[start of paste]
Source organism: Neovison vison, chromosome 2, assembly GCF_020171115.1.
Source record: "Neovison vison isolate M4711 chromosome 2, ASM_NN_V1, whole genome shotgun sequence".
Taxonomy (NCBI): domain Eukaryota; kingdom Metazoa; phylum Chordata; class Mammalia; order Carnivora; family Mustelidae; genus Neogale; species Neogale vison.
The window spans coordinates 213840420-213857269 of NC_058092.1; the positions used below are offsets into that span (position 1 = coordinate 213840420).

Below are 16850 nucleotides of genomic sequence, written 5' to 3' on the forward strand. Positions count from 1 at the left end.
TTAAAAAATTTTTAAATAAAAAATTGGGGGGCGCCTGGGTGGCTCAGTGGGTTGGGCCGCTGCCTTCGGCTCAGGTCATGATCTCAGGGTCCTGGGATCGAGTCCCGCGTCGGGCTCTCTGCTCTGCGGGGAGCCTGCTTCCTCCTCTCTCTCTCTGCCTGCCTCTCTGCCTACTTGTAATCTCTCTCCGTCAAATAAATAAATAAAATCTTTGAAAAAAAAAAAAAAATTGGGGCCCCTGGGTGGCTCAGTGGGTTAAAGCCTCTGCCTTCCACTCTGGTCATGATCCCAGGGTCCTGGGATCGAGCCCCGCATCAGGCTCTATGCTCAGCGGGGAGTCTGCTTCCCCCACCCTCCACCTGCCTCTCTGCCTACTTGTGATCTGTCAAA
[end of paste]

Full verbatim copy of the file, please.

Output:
Source organism: Neovison vison, chromosome 2, assembly GCF_020171115.1.
Source record: "Neovison vison isolate M4711 chromosome 2, ASM_NN_V1, whole genome shotgun sequence".
Taxonomy (NCBI): domain Eukaryota; kingdom Metazoa; phylum Chordata; class Mammalia; order Carnivora; family Mustelidae; genus Neogale; species Neogale vison.
The window spans coordinates 213840420-213857269 of NC_058092.1; the positions used below are offsets into that span (position 1 = coordinate 213840420).

Below are 16850 nucleotides of genomic sequence, written 5' to 3' on the forward strand. Positions count from 1 at the left end.
TTAAAAAATTTTTAAATAAAAAATTGGGGGGCGCCTGGGTGGCTCAGTGGGTTGGGCCGCTGCCTTCGGCTCAGGTCATGATCTCAGGGTCCTGGGATCGAGTCCCGCGTCGGGCTCTCTGCTCTGCGGGGAGCCTGCTTCCTCCTCTCTCTCTCTGCCTGCCTCTCTGCCTACTTGTAATCTCTCTCCGTCAAATAAATAAATAAAATCTTTGAAAAAAAAAAAAAAATTGGGGCCCCTGGGTGGCTCAGTGGGTTAAAGCCTCTGCCTTCCACTCTGGTCATGATCCCAGGGTCCTGGGATCGAGCCCCGCATCAGGCTCTATGCTCAGCGGGGAGTCTGCTTCCCCCACCCTCCACCTGCCTCTCTGCCTACTTGTGATCTGTCAAA